Over the past few years there has been an increase in the use of sugar substitutes and sweetening agents. One of the most common is xylitol, a naturally occurring sugar alcohol found in some fruits and vegetables. While xylitol is safe for humans, it is extremely toxic for your pets.
What is Xylitol?
Xylitol is a manufactured white powder that looks and tastes similar to sugar and has been approved for use in oral care products, pharmaceuticals, and as a food additive. Over recent years, the number and types of products that contain xylitol has greatly increased. Sugar-free gum, candies, mints, baked goods, vitamins, supplements, mouthwash, and toothpaste are common examples. You should avoid feeding your pets any home baking, especially if sweeteners have been used. Similarly, if you do use a sweetener, make sure it is stored safely. Any product that is advertised as sugar-free should be kept out of reach of your pet.
Side Effects of Xylitol Poisoning
In humans, cats, and dogs, blood sugar is controlled by insulin, a hormone released from the pancreas. If insulin is no longer produced, diabetes results. In humans, xylitol does not stimulate the release of insulin, but that’s not the case with cats or dogs, who absorb it very quickly.
After ingesting xylitol, animals quickly develop hypoglycemia – dangerously low blood sugar – and with less sugar in the bloodstream, your pet may faint or suffer from seizures, which can be fatal. Other signs of xylitol poisoning include collapse, difficulty walking, lethargy, vomiting, and weakness. Liver failure can also occur and, as a result, your pet may lapse into a coma. The severity of this often depends on the pet rather than the dose, so even a tiny amount of xylitol can cause serious health issues.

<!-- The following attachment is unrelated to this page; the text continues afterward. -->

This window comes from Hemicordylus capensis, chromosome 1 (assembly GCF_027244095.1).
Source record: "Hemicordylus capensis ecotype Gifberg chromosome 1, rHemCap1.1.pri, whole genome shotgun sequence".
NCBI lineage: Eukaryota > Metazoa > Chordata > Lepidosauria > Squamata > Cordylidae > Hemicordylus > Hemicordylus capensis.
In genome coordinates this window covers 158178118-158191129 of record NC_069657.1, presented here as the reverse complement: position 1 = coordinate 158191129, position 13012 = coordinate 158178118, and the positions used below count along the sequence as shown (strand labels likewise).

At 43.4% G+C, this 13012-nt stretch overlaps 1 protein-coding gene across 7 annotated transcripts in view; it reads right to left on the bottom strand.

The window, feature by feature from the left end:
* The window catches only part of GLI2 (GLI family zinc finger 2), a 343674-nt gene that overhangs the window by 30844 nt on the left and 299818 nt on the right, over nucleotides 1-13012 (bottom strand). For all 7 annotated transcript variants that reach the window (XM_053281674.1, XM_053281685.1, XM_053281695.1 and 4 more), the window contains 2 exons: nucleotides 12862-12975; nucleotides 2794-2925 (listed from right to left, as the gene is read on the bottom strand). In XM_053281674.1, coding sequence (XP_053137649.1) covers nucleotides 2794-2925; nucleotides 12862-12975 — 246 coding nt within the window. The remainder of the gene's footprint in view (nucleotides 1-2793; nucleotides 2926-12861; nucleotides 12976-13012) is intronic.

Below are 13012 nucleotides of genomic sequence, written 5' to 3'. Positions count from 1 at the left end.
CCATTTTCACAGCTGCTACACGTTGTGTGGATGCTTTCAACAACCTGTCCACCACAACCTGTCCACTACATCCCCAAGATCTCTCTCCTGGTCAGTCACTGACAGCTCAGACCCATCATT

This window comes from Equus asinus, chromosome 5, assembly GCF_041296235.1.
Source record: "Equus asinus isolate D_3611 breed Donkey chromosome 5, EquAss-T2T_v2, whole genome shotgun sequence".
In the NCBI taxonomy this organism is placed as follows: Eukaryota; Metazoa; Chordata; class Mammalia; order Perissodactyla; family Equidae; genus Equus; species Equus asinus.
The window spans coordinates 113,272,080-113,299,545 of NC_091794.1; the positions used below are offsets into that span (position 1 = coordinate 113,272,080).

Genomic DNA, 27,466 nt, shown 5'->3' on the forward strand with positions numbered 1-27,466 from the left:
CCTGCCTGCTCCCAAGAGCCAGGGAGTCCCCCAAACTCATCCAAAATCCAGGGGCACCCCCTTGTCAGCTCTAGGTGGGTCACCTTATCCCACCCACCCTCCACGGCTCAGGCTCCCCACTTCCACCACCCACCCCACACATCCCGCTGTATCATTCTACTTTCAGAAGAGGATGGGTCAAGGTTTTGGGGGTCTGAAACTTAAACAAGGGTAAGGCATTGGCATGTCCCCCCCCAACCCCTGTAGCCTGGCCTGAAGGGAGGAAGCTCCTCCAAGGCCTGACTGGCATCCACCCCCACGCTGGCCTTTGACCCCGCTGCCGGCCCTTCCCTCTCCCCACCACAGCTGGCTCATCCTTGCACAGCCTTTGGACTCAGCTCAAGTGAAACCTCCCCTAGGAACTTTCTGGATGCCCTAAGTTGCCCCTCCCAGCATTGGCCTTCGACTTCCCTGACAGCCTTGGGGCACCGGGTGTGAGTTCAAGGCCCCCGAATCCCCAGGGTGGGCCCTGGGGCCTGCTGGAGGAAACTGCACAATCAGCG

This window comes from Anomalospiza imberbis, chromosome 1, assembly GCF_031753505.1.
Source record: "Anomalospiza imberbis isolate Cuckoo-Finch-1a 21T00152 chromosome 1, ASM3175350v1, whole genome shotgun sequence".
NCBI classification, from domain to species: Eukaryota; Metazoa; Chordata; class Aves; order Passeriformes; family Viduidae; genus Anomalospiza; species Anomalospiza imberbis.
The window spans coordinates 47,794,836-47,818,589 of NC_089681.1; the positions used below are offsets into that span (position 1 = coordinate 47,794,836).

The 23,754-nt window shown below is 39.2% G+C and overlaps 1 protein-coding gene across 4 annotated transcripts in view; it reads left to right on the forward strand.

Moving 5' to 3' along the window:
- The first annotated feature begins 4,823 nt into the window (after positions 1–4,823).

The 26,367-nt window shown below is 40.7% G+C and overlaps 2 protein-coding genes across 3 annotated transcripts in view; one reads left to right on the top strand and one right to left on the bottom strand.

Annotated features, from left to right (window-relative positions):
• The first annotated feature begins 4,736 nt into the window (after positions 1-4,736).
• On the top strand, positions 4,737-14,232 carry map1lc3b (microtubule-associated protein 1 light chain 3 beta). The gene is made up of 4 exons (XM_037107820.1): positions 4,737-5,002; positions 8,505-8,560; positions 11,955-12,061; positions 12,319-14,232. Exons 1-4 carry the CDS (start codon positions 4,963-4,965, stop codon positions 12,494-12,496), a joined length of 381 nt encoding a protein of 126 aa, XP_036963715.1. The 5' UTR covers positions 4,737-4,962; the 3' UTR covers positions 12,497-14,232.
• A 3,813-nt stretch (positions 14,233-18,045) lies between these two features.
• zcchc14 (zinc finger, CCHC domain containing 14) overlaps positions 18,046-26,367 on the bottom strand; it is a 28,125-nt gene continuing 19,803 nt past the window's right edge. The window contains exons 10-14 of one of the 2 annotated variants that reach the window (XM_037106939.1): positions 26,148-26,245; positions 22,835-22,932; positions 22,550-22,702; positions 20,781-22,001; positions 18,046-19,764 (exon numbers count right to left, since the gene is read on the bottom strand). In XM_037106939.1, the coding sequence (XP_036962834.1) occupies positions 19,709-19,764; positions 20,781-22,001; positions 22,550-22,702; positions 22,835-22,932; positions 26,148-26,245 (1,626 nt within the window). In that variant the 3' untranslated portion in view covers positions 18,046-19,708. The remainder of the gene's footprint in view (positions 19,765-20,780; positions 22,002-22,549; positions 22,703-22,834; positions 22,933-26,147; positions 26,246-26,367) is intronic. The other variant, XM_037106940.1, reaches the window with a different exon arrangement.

Treatment for Xylitol Poisoning
Fast and aggressive treatment by our veterinarians is essential to effectively reverse the toxic effects and prevent the development of severe problems. If you suspect your pet has just ingested xylitol but has not yet developed the clinical symptoms, we may induce vomiting to prevent further absorption, depending on the blood glucose level of your pet. If clinical symptoms have developed, treatment will be based on the signs that are being shown. Because xylitol can cause both low blood glucose and potassium levels, our veterinary team will need to perform a blood panel to determine what specifically needs to be treated. In all cases, your pet will need to be hospitalized for monitoring, IV fluid administration, and any other care that may be needed to ensure normal blood glucose and liver function.
If you suspect that your pet has eaten a xylitol-containing product, please contact the doctors and staff at Sierra Veterinary Hospital or a Pet Poison Helpline immediately.
The increased use of xylitol in everyday household products and foods has had a negative impact on the health of our pets. Keep any products containing the ingredient out of reach to avoid accidental ingestion. As with any poisoning, prompt decontamination and treatment are always warranted, as it is less dangerous to your dog and ultimately less costly. Rapid diagnosis and treatment by the doctors at Sierra Veterinary Hospital are imperative. If you have any questions about xylitol and its effect on your pets, please call our office.